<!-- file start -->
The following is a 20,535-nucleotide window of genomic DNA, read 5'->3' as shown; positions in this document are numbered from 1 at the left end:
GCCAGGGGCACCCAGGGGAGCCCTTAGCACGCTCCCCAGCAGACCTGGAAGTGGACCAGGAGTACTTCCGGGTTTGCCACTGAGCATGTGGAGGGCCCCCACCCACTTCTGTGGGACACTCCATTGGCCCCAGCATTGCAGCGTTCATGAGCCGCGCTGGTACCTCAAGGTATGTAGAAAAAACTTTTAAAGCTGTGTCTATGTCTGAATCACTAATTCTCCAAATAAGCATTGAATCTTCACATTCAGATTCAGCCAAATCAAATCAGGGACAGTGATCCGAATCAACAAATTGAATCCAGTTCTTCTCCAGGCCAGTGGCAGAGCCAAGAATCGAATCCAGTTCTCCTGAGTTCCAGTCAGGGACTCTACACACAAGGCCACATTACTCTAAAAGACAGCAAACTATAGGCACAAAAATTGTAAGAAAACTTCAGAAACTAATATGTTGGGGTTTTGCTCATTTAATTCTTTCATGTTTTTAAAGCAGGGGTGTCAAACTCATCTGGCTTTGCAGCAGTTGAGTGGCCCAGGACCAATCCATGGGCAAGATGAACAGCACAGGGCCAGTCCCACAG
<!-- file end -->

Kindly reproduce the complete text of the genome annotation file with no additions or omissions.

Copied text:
The following is a 20,535-nucleotide window of genomic DNA, read 5'->3' as shown; positions in this document are numbered from 1 at the left end:
GCCAGGGGCACCCAGGGGAGCCCTTAGCACGCTCCCCAGCAGACCTGGAAGTGGACCAGGAGTACTTCCGGGTTTGCCACTGAGCATGTGGAGGGCCCCCACCCACTTCTGTGGGACACTCCATTGGCCCCAGCATTGCAGCGTTCATGAGCCGCGCTGGTACCTCAAGGTATGTAGAAAAAACTTTTAAAGCTGTGTCTATGTCTGAATCACTAATTCTCCAAATAAGCATTGAATCTTCACATTCAGATTCAGCCAAATCAAATCAGGGACAGTGATCCGAATCAACAAATTGAATCCAGTTCTTCTCCAGGCCAGTGGCAGAGCCAAGAATCGAATCCAGTTCTCCTGAGTTCCAGTCAGGGACTCTACACACAAGGCCACATTACTCTAAAAGACAGCAAACTATAGGCACAAAAATTGTAAGAAAACTTCAGAAACTAATATGTTGGGGTTTTGCTCATTTAATTCTTTCATGTTTTTAAAGCAGGGGTGTCAAACTCATCTGGCTTTGCAGCAGTTGAGTGGCCCAGGACCAATCCATGGGCAAGATGAACAGCACAGGGCCAGTCCCACAG